Antarctic Ocean, also known as the Southern Ocean as it is in Southern Hemisphere is the fourth largest and least talked of other oceans and also least explored although it covers 22 percent of global ocean area. One major highlight of this ocean is the frequent occurrence of foot waves due to violent storms. So, Buoys are usually kept in the ocean to record the wave height and speed.
In 2012, an Australian buoy recorded a 22.3 metre (73 feet) in the south of Tasmania and after 5 years, the record has been broken by another measurement of 22.8 meters (78 feet) foot wave near New Zealand's Campell Island on Tuesday. The 78-foot record is said to be the highest known one in the Southern Hemisphere as informed by Dr Tom Durrant, Senior Oceanographer with MetOcean Solutions.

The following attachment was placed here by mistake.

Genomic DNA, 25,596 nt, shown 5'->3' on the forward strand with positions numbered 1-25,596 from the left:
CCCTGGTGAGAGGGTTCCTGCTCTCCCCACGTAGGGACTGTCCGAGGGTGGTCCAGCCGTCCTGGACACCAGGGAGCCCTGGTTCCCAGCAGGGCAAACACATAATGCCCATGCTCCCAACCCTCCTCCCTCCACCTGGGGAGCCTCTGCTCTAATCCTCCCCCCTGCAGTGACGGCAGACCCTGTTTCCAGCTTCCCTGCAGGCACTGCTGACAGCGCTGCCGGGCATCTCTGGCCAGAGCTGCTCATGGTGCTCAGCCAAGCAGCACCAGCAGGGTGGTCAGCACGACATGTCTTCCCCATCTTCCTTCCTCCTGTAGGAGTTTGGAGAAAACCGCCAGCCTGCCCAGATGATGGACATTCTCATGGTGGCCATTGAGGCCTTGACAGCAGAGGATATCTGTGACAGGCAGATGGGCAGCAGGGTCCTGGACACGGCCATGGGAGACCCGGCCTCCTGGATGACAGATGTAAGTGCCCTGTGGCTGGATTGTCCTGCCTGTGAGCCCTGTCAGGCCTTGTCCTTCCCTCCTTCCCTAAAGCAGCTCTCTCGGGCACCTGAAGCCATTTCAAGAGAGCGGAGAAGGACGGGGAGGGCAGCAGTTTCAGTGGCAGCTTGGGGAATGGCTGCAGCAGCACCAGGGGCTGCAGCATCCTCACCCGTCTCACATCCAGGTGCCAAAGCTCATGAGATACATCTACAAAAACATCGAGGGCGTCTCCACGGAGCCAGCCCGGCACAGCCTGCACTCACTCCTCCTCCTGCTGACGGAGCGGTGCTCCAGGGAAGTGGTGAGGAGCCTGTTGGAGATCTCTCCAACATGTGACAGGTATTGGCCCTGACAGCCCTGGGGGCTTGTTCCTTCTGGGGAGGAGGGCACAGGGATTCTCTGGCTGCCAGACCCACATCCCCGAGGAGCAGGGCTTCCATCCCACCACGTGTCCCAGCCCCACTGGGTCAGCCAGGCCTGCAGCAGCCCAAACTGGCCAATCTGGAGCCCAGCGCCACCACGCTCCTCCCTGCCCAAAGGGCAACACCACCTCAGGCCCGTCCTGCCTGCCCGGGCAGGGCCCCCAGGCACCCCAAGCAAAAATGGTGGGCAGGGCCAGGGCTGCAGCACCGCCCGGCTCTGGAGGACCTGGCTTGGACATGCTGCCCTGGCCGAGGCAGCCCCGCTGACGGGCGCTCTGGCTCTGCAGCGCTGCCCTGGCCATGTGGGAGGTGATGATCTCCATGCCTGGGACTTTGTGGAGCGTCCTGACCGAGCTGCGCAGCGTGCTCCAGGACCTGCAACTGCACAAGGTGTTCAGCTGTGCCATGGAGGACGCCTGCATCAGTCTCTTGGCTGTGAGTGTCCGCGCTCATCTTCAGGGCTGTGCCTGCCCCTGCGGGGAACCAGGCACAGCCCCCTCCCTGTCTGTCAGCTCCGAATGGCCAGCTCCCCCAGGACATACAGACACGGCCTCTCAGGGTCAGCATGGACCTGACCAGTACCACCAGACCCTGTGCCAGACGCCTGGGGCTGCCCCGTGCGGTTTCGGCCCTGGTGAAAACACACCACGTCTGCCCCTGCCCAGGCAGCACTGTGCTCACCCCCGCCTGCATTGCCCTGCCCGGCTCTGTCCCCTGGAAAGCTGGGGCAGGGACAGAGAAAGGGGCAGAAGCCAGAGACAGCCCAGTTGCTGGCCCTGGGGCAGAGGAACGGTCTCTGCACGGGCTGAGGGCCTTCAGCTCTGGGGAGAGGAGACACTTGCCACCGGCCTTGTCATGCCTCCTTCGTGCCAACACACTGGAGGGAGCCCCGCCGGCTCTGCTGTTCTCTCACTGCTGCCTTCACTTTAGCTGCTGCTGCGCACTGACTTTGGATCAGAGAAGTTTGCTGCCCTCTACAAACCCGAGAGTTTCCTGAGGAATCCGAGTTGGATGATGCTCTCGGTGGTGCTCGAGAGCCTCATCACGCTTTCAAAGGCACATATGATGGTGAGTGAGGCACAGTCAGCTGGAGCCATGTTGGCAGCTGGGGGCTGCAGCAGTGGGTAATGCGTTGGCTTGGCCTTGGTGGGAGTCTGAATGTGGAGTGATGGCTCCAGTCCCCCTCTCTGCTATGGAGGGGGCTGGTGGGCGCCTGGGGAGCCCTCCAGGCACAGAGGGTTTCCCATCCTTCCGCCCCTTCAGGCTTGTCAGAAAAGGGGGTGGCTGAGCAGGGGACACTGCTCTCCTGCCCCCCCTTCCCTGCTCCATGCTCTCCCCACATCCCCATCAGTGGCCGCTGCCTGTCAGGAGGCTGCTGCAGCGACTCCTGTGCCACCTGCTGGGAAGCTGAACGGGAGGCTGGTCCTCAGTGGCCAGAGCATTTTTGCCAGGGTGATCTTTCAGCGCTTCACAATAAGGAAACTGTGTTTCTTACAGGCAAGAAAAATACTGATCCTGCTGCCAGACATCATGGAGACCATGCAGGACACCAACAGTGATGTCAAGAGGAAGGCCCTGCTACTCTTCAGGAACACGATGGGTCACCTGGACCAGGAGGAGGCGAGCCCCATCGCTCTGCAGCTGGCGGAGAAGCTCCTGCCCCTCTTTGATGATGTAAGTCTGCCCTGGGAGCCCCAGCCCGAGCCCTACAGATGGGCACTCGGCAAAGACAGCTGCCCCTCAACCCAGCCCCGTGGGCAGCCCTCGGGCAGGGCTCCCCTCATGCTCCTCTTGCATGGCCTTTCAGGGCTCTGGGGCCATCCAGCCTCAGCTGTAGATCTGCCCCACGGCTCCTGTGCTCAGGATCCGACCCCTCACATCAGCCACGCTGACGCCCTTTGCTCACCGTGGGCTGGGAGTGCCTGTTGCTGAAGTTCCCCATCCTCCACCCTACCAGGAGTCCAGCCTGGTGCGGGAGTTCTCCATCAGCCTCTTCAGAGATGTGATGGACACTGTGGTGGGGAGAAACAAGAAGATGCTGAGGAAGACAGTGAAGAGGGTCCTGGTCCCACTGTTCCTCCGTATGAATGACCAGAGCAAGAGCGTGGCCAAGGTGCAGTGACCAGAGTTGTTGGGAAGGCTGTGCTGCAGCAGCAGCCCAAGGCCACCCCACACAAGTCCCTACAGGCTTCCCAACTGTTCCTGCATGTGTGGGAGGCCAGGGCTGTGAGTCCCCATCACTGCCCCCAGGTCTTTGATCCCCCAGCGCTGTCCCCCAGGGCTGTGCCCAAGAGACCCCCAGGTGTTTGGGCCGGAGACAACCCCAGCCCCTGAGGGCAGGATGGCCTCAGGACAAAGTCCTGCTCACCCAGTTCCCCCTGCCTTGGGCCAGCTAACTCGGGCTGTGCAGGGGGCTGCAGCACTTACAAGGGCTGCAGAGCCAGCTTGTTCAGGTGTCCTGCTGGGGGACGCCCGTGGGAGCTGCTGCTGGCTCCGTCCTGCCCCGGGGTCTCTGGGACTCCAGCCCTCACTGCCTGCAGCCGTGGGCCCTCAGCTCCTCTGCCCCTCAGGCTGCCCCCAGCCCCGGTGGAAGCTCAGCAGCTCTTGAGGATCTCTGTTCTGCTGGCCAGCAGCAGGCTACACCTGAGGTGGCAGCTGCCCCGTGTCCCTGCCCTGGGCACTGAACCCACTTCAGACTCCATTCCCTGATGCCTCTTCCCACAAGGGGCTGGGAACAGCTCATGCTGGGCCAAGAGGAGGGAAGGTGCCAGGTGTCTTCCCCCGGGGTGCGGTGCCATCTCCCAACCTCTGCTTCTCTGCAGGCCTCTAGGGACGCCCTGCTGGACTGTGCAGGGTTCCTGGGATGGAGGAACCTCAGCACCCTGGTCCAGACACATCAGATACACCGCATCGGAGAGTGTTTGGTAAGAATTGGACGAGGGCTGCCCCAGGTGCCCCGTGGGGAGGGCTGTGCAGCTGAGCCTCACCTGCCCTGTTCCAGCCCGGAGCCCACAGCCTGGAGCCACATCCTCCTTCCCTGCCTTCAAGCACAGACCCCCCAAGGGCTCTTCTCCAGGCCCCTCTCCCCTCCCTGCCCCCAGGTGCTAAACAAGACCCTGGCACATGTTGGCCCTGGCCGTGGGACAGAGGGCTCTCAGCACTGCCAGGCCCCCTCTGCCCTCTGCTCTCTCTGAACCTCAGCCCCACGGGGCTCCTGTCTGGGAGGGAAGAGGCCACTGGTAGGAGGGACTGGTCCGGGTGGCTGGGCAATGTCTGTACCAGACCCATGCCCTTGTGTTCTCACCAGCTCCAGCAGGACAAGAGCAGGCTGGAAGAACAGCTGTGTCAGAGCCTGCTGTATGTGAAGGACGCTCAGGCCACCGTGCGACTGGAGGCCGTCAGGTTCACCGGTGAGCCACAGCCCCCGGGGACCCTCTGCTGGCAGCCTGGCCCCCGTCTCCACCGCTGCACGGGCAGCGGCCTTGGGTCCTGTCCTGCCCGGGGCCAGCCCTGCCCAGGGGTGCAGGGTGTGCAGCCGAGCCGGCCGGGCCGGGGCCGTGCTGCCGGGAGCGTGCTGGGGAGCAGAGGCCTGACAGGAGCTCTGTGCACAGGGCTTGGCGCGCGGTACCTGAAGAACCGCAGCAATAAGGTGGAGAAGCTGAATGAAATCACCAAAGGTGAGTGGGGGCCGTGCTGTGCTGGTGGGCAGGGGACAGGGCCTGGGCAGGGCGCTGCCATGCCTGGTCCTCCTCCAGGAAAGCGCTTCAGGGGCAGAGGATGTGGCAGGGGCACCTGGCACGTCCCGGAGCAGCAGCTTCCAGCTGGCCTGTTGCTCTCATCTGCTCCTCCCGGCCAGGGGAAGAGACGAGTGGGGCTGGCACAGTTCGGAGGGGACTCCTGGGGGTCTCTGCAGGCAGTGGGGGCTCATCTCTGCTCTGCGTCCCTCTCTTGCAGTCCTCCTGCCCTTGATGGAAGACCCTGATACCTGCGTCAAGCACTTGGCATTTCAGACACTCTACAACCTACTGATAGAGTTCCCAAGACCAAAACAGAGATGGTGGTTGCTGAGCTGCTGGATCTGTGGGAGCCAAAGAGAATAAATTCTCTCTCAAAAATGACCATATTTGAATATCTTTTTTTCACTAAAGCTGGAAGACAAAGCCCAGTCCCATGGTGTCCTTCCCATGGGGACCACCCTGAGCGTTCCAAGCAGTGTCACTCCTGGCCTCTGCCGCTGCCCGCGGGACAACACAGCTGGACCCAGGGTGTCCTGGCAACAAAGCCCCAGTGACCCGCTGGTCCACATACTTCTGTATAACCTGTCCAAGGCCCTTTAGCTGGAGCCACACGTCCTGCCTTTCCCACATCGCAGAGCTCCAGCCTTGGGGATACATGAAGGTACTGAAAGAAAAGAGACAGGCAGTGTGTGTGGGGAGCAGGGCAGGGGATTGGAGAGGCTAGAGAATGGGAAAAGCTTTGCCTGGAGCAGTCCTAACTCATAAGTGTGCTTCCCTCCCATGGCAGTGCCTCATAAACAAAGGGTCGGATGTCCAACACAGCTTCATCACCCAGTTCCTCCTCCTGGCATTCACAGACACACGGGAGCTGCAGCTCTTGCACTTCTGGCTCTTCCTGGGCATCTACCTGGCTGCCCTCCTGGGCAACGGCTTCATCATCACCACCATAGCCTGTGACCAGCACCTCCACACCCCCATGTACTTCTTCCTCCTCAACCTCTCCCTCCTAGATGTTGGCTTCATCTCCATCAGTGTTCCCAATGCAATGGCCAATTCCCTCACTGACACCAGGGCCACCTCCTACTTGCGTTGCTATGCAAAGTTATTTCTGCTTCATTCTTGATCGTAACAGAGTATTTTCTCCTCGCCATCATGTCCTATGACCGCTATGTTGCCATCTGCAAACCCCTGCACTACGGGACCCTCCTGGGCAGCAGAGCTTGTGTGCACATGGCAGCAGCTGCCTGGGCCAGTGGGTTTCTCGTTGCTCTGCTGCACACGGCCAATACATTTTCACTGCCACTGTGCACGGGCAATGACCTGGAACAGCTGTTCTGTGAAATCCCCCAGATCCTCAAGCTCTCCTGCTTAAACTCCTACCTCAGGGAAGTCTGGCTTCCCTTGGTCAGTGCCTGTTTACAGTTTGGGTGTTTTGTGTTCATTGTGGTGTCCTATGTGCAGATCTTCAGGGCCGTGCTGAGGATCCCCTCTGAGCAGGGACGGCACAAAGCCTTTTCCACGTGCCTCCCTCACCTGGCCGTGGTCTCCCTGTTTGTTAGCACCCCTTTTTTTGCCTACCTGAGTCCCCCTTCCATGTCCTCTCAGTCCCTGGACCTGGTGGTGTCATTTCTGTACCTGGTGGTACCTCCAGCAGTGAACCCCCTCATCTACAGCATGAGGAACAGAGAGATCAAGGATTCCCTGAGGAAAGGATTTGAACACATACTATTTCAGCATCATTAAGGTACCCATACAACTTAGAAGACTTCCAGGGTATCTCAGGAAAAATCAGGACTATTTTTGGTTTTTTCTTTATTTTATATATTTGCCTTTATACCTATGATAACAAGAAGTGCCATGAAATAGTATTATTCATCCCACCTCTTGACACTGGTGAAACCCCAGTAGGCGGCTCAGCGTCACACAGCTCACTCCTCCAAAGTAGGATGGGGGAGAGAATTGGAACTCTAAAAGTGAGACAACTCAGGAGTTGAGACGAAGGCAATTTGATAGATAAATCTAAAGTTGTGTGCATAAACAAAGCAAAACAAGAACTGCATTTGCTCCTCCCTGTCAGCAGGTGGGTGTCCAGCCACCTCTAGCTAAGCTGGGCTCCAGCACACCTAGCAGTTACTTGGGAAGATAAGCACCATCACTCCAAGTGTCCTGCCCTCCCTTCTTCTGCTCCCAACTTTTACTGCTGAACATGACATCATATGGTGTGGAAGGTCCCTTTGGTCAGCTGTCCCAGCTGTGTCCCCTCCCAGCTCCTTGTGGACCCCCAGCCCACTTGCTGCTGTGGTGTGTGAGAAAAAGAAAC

Due to low-pressure and high-speed winds (over 75 mph), the giant wave would have occured and it is also related to climate change and extreme conditions of the ocean. The oceanographer also suggests that the wave height would have exceeded more than that recorded (may be up to 85 metres) since the solar-powered buoy could only record for first 20 minutes of every three hours to sustain its battery life for its one year (March 2018 to March 2019) deployment in the ocean.
The recorded data is then sent through a satellite link. The statistics of foot waves will be useful to understand the wave physics in the Southern Ocean.